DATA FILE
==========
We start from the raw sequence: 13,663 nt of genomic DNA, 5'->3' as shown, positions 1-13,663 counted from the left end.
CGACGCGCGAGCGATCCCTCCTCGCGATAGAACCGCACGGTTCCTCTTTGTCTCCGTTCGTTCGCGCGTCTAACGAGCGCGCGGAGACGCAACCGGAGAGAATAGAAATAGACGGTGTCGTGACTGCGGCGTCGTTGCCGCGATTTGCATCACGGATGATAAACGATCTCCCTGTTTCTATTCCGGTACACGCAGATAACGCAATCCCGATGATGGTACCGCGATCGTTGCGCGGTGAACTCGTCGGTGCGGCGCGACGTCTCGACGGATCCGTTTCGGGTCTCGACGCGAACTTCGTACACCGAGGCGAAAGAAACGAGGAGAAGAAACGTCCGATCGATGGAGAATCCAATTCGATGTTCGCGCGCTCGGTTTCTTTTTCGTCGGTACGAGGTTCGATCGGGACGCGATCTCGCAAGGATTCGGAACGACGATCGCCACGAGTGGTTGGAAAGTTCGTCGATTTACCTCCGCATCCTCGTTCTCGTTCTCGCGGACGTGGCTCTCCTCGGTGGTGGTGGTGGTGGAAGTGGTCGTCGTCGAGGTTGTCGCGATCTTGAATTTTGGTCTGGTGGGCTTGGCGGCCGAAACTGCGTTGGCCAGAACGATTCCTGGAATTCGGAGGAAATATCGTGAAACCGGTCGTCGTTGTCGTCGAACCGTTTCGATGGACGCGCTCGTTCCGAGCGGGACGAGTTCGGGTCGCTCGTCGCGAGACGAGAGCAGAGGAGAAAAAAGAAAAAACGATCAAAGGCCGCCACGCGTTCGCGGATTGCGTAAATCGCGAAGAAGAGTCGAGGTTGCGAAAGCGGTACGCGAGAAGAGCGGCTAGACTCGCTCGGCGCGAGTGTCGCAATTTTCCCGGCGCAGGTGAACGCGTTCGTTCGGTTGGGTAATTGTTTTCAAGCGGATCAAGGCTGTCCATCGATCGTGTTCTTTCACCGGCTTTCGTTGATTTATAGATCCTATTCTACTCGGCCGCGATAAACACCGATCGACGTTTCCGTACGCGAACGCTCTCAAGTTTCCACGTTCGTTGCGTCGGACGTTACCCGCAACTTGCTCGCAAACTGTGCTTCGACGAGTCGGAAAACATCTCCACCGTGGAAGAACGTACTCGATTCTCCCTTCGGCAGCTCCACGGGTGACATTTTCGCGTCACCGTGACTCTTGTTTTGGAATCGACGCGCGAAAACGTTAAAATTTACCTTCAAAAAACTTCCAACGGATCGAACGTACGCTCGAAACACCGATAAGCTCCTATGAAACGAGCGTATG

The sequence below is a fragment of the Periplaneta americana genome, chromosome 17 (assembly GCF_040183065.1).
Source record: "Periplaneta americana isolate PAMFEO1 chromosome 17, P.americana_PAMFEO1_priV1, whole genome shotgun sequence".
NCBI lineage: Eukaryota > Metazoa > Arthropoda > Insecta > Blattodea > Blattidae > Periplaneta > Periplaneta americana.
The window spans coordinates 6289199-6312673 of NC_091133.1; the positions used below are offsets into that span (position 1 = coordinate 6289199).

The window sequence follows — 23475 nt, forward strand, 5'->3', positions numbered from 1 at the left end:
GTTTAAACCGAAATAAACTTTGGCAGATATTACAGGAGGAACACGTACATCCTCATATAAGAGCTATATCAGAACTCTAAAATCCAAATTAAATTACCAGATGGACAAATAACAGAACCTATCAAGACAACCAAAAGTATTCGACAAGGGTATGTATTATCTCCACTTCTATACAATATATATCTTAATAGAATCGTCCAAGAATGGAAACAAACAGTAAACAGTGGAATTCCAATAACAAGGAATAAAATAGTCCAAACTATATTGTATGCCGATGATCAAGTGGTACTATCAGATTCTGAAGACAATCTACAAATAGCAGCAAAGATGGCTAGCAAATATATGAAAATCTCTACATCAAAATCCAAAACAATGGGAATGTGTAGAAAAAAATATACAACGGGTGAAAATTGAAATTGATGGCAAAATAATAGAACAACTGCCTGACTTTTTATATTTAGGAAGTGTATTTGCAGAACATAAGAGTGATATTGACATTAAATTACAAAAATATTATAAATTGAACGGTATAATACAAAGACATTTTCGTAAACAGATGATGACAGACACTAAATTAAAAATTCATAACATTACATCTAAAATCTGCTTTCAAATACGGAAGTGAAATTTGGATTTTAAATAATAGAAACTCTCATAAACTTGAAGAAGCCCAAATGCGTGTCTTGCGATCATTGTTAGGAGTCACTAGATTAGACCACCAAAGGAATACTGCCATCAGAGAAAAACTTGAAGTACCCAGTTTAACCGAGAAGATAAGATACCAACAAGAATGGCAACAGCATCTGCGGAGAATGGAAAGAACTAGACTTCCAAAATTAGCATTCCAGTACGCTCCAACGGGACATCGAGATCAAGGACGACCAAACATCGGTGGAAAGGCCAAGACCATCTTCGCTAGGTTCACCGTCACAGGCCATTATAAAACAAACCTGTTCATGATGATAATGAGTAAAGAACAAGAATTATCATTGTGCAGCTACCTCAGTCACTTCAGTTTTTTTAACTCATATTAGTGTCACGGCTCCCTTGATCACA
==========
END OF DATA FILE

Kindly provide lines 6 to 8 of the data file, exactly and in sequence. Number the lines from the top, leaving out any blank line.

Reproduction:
The window spans coordinates 6289199-6312673 of NC_091133.1; the positions used below are offsets into that span (position 1 = coordinate 6289199).

The window sequence follows — 23475 nt, forward strand, 5'->3', positions numbered from 1 at the left end:
GTTTAAACCGAAATAAACTTTGGCAGATATTACAGGAGGAACACGTACATCCTCATATAAGAGCTATATCAGAACTCTAAAATCCAAATTAAATTACCAGATGGACAAATAACAGAACCTATCAAGACAACCAAAAGTATTCGACAAGGGTATGTATTATCTCCACTTCTATACAATATATATCTTAATAGAATCGTCCAAGAATGGAAACAAACAGTAAACAGTGGAATTCCAATAACAAGGAATAAAATAGTCCAAACTATATTGTATGCCGATGATCAAGTGGTACTATCAGATTCTGAAGACAATCTACAAATAGCAGCAAAGATGGCTAGCAAATATATGAAAATCTCTACATCAAAATCCAAAACAATGGGAATGTGTAGAAAAAAATATACAACGGGTGAAAATTGAAATTGATGGCAAAATAATAGAACAACTGCCTGACTTTTTATATTTAGGAAGTGTATTTGCAGAACATAAGAGTGATATTGACATTAAATTACAAAAATATTATAAATTGAACGGTATAATACAAAGACATTTTCGTAAACAGATGATGACAGACACTAAATTAAAAATTCATAACATTACATCTAAAATCTGCTTTCAAATACGGAAGTGAAATTTGGATTTTAAATAATAGAAACTCTCATAAACTTGAAGAAGCCCAAATGCGTGTCTTGCGATCATTGTTAGGAGTCACTAGATTAGACCACCAAAGGAATACTGCCATCAGAGAAAAACTTGAAGTACCCAGTTTAACCGAGAAGATAAGATACCAACAAGAATGGCAACAGCATCTGCGGAGAATGGAAAGAACTAGACTTCCAAAATTAGCATTCCAGTACGCTCCAACGGGACATCGAGATCAAGGACGACCAAACATCGGTGGAAAGGCCAAGACCATCTTCGCTAGGTTCACCGTCACAGGCCATTATAAAACAAACCTGTTCATGATGATAATGAGTAAAGAACAAGAATTATCATTGTGCAGCTACCTCAGTCACTTCAGTTTTTTTAACTCATATTAGTGTCACGGCTCCCTTGATCACA